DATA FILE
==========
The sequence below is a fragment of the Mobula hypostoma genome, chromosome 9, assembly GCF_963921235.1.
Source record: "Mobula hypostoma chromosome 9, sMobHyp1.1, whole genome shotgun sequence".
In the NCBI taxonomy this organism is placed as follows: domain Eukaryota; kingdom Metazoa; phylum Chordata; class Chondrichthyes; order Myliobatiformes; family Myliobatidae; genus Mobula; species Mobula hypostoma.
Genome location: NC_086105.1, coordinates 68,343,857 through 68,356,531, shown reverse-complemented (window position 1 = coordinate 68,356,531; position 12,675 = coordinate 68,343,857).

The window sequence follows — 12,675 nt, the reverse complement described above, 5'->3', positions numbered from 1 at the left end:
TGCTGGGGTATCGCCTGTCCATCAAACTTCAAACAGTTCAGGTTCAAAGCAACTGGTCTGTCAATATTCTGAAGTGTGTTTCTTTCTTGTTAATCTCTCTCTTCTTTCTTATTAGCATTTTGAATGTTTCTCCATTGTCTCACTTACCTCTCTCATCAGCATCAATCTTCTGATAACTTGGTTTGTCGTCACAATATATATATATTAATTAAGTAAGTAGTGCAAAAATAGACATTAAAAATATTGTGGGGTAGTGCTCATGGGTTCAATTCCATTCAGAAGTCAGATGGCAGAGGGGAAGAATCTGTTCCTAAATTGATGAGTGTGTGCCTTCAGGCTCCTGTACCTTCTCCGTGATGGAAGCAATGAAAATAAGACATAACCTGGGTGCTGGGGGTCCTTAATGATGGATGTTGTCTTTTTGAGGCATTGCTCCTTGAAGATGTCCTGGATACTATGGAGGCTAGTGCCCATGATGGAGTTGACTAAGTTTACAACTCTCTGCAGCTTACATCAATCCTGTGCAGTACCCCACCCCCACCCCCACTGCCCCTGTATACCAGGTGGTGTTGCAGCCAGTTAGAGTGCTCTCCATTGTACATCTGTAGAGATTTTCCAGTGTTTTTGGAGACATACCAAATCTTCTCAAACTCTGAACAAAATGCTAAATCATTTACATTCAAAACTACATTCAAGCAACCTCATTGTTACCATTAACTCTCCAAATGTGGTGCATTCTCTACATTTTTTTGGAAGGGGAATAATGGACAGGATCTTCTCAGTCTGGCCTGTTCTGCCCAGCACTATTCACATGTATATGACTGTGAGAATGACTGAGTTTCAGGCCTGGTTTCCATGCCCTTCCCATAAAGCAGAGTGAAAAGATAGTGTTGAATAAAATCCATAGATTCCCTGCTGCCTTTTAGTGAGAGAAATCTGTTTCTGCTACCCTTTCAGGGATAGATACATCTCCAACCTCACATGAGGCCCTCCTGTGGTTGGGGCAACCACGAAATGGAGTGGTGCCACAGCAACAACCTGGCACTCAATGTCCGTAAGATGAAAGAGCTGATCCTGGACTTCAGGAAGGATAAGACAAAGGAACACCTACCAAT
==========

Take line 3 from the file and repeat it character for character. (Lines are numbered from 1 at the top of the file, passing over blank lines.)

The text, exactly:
In the NCBI taxonomy this organism is placed as follows: domain Eukaryota; kingdom Metazoa; phylum Chordata; class Chondrichthyes; order Myliobatiformes; family Myliobatidae; genus Mobula; species Mobula hypostoma.